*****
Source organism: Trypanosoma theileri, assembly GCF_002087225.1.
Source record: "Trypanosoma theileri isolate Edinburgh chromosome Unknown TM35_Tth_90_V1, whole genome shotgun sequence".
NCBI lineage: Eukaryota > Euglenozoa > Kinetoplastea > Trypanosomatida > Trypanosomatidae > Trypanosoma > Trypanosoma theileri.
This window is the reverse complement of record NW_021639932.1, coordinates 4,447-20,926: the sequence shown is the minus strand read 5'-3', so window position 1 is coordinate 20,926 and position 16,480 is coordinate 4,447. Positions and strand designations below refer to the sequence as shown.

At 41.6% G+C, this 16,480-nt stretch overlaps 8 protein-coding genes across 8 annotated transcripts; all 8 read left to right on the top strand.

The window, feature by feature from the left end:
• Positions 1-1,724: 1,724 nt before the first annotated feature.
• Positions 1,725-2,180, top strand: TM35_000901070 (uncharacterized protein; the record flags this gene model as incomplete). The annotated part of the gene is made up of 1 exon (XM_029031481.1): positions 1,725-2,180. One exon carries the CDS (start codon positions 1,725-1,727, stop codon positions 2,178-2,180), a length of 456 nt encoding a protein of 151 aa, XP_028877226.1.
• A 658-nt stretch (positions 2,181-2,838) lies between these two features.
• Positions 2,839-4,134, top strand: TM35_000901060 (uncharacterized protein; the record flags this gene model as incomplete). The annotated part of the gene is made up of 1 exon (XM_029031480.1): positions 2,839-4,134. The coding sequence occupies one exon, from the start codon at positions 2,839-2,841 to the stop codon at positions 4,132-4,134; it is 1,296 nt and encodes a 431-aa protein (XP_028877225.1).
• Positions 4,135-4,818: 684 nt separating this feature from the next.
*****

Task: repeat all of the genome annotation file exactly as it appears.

Source organism: Trypanosoma theileri, assembly GCF_002087225.1.
Source record: "Trypanosoma theileri isolate Edinburgh chromosome Unknown TM35_Tth_90_V1, whole genome shotgun sequence".
NCBI lineage: Eukaryota > Euglenozoa > Kinetoplastea > Trypanosomatida > Trypanosomatidae > Trypanosoma > Trypanosoma theileri.
This window is the reverse complement of record NW_021639932.1, coordinates 4,447-20,926: the sequence shown is the minus strand read 5'-3', so window position 1 is coordinate 20,926 and position 16,480 is coordinate 4,447. Positions and strand designations below refer to the sequence as shown.

At 41.6% G+C, this 16,480-nt stretch overlaps 8 protein-coding genes across 8 annotated transcripts; all 8 read left to right on the top strand.

The window, feature by feature from the left end:
• Positions 1-1,724: 1,724 nt before the first annotated feature.
• Positions 1,725-2,180, top strand: TM35_000901070 (uncharacterized protein; the record flags this gene model as incomplete). The annotated part of the gene is made up of 1 exon (XM_029031481.1): positions 1,725-2,180. One exon carries the CDS (start codon positions 1,725-1,727, stop codon positions 2,178-2,180), a length of 456 nt encoding a protein of 151 aa, XP_028877226.1.
• A 658-nt stretch (positions 2,181-2,838) lies between these two features.
• Positions 2,839-4,134, top strand: TM35_000901060 (uncharacterized protein; the record flags this gene model as incomplete). The annotated part of the gene is made up of 1 exon (XM_029031480.1): positions 2,839-4,134. The coding sequence occupies one exon, from the start codon at positions 2,839-2,841 to the stop codon at positions 4,132-4,134; it is 1,296 nt and encodes a 431-aa protein (XP_028877225.1).
• Positions 4,135-4,818: 684 nt separating this feature from the next.